Uncertainty continues as investors brace for another rate hike - Movement Mortgage Blog

The 10-year Treasury note yield is the best indicator for where mortgage rates are moving. Right now, it might be best to just not look. In the second to last week of October the 10-year yield eclipsed the 4% mark and was well above that at the start of trading on Oct. 21 (4.284%). Economic data continues to point toward a true recession and investors have their eyes on an all-but-guaranteed 75 basis point federal funds rate hike from the Federal Reserve. Keep in mind the U.S. economy has been in a technical recession this year after seeing two consecutive quarters of negative gross domestic product growth.

Philadelphia Fed President Patrick Harker, who is not a voting member of the Federal Open Market Committee which sets the federal funds rate, said in a recent speech “We are going to keep raising rates for a while. Given our frankly disappointing lack of progress on curtailing inflation, I expect we will be well above 4% by the end of the year.” 

Harker went on to say, “Sometime next year, we are going to stop hiking rates. At that point, I think we should hold at a restrictive rate for a while to let monetary policy do its work. It will take a while for the higher cost of capital to work its way through the economy. After that, if we have to, we can tighten further, based on the data.”

Currently, the federal funds rate is in a range of 3.00%-3.75% after three consecutive 75 basis point rate hikes over the last few months. The FOMC meets again in the first week of November.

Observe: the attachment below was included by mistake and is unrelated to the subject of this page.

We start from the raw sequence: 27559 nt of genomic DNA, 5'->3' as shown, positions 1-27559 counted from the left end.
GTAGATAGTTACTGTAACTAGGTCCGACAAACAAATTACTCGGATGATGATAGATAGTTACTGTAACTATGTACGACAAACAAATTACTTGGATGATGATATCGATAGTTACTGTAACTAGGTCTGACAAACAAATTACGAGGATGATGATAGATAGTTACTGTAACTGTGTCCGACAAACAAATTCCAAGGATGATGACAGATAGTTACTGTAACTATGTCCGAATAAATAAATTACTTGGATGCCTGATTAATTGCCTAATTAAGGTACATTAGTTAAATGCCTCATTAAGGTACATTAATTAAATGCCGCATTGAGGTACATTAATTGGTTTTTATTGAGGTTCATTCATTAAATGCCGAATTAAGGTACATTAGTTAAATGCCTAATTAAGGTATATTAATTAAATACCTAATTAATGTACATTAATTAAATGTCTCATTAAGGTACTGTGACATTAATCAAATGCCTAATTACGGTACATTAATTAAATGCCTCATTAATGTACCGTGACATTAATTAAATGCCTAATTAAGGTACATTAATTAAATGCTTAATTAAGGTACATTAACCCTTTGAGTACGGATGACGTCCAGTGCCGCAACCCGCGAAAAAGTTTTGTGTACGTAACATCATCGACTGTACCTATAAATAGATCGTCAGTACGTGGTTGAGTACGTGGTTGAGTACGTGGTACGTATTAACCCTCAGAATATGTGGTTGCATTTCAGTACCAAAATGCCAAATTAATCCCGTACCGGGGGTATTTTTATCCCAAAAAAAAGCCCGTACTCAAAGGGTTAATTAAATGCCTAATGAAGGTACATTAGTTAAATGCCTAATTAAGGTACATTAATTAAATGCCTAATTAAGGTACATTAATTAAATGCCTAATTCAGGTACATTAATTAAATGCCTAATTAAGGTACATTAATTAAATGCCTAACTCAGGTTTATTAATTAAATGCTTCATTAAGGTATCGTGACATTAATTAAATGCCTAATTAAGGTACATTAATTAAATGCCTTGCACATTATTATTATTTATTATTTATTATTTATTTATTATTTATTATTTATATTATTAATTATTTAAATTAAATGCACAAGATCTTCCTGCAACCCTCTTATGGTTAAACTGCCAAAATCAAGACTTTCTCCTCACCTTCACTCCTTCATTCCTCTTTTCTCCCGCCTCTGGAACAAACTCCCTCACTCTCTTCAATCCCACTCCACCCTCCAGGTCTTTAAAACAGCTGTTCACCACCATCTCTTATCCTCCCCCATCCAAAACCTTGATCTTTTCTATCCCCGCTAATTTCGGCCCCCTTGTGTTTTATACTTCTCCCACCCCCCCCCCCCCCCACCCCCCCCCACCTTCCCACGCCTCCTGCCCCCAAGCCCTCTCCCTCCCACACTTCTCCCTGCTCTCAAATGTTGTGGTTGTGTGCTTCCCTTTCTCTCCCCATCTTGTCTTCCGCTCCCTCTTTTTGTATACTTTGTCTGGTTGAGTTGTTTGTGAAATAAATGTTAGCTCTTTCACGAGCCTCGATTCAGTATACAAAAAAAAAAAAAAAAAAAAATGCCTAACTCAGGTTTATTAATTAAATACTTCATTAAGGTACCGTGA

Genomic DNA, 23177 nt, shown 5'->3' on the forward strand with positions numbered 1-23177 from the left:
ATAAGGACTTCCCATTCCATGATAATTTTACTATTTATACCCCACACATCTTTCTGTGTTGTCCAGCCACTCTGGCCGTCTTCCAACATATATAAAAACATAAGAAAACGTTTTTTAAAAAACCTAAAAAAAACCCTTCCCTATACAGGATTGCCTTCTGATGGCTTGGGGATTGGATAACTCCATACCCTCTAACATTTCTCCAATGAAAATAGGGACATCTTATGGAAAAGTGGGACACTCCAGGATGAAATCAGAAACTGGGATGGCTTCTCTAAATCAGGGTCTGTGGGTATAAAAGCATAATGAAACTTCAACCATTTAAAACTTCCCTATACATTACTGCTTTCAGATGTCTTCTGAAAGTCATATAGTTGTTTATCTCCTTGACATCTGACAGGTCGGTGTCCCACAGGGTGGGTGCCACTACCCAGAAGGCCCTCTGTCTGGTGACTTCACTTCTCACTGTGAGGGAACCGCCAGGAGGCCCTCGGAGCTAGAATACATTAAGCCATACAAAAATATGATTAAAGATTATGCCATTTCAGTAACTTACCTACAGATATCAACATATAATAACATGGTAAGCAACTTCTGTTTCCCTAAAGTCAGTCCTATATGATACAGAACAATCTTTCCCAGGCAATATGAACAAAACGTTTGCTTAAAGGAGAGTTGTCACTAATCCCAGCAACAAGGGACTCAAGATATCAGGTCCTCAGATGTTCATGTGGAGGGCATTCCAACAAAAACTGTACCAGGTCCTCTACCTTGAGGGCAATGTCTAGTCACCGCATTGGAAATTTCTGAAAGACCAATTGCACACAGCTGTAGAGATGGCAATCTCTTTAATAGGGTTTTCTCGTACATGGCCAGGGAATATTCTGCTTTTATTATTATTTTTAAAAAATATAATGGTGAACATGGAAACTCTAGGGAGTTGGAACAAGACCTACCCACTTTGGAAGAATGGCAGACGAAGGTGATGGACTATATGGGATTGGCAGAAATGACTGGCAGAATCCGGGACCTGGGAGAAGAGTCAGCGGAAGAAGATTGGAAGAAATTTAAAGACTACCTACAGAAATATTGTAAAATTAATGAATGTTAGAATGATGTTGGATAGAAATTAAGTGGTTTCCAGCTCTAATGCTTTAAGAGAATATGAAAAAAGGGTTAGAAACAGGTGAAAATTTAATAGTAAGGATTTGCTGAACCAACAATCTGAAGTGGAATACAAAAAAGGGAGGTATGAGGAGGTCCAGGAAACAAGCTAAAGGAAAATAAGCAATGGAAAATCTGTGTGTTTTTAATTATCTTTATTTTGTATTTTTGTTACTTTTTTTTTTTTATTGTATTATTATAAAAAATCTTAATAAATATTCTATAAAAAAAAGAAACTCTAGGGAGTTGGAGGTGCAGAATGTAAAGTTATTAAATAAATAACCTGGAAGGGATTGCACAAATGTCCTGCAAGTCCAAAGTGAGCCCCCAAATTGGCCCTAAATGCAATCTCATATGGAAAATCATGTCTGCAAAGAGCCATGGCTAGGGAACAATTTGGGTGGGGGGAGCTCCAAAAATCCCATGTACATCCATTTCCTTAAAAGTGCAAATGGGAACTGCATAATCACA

Mortgage rates have unfortunately continued to climb at a rapid pace as the economy works itself out of the COVID-19 pandemic era of quantitative easing. The latest 30-year fixed-rate mortgage average from Freddie Mac came in at 6.94%. The last time rates averaged above 6% was in 2008 and the last time they were hovering around the 6.9% mark was 2002. 

Freddie Mac’s analysts said in their weekly report that, “The 30-year fixed-rate mortgage continues to remain just shy of seven percent and is adversely impacting the housing market in the form of declining demand. Additionally, homebuilder confidence has dropped to half what it was just six months ago and construction, particularly single-family residential construction, continues to slow down.”

Freddie Mac is referencing the latest data from the Census Bureau which shows the number of housing starts for new single-family homes fell to its lowest level in two years. Permits for new homes also fell to its lowest level in two years. Homebuilder confidence, as reported by the National Association of Home Builders and Wells Fargo Housing Index, fell 8 points from September to October coming in at 38 for the month. Anything below 50 is considered negative and this is the lowest the reading has been since 2012 (there was a brief exception at the start of the pandemic). 

It’s a sort of catch 22 for home builders as rapidly rising rates are decreasing demand just as supply chain issues are starting to clear up because of, you guessed it, decreasing demand. Companies are responding to inflation by ordering less goods which is helping ease supply channels, according to logistics platform Container xChange. The Drewery composite World Container Index showed the cost per 40-foot container is down 64% from September a year ago. 

So not only are new homes not being built, which would help ease inventory, existing homes are also not going up for sale. The National Association of Realtors shows sales of existing homes were down 1.5% from August to September and down 23.8% year-over-year. Again, with the exception of the pandemic, this is the slowest pace of sales since 2012. Inventory is still struggling to recover with just a 3.2 month supply.

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Movement Staff

The Market Update is a weekly commentary compiled by a group of Movement Mortgage capital markets analysts with decades of combined expertise in the financial field. Movement's staff helps take complicated economic topics and turn them into a useful, easy to understand analysis to help you make the best decisions for your financial future.